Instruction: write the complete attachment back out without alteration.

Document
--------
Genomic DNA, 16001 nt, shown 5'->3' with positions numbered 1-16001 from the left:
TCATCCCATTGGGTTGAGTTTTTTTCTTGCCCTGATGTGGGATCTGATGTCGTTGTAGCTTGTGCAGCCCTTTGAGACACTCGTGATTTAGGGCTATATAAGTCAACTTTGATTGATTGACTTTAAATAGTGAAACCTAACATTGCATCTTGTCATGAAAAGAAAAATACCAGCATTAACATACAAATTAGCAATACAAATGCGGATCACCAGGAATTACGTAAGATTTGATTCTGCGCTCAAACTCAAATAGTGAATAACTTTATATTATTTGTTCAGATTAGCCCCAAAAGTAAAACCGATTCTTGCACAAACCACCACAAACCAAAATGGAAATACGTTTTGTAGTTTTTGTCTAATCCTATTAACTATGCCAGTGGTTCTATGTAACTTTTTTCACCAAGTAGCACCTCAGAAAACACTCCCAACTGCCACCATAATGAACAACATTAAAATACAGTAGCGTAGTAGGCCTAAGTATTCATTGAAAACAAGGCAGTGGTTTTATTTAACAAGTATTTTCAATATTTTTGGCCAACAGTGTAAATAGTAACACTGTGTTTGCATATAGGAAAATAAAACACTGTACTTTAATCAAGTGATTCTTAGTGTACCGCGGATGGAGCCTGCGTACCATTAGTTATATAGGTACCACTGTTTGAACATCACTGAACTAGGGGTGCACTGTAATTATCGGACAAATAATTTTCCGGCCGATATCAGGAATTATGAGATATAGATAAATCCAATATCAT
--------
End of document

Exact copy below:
Genomic DNA, 16001 nt, shown 5'->3' with positions numbered 1-16001 from the left:
TCATCCCATTGGGTTGAGTTTTTTTCTTGCCCTGATGTGGGATCTGATGTCGTTGTAGCTTGTGCAGCCCTTTGAGACACTCGTGATTTAGGGCTATATAAGTCAACTTTGATTGATTGACTTTAAATAGTGAAACCTAACATTGCATCTTGTCATGAAAAGAAAAATACCAGCATTAACATACAAATTAGCAATACAAATGCGGATCACCAGGAATTACGTAAGATTTGATTCTGCGCTCAAACTCAAATAGTGAATAACTTTATATTATTTGTTCAGATTAGCCCCAAAAGTAAAACCGATTCTTGCACAAACCACCACAAACCAAAATGGAAATACGTTTTGTAGTTTTTGTCTAATCCTATTAACTATGCCAGTGGTTCTATGTAACTTTTTTCACCAAGTAGCACCTCAGAAAACACTCCCAACTGCCACCATAATGAACAACATTAAAATACAGTAGCGTAGTAGGCCTAAGTATTCATTGAAAACAAGGCAGTGGTTTTATTTAACAAGTATTTTCAATATTTTTGGCCAACAGTGTAAATAGTAACACTGTGTTTGCATATAGGAAAATAAAACACTGTACTTTAATCAAGTGATTCTTAGTGTACCGCGGATGGAGCCTGCGTACCATTAGTTATATAGGTACCACTGTTTGAACATCACTGAACTAGGGGTGCACTGTAATTATCGGACAAATAATTTTCCGGCCGATATCAGGAATTATGAGATATAGATAAATCCAATATCAT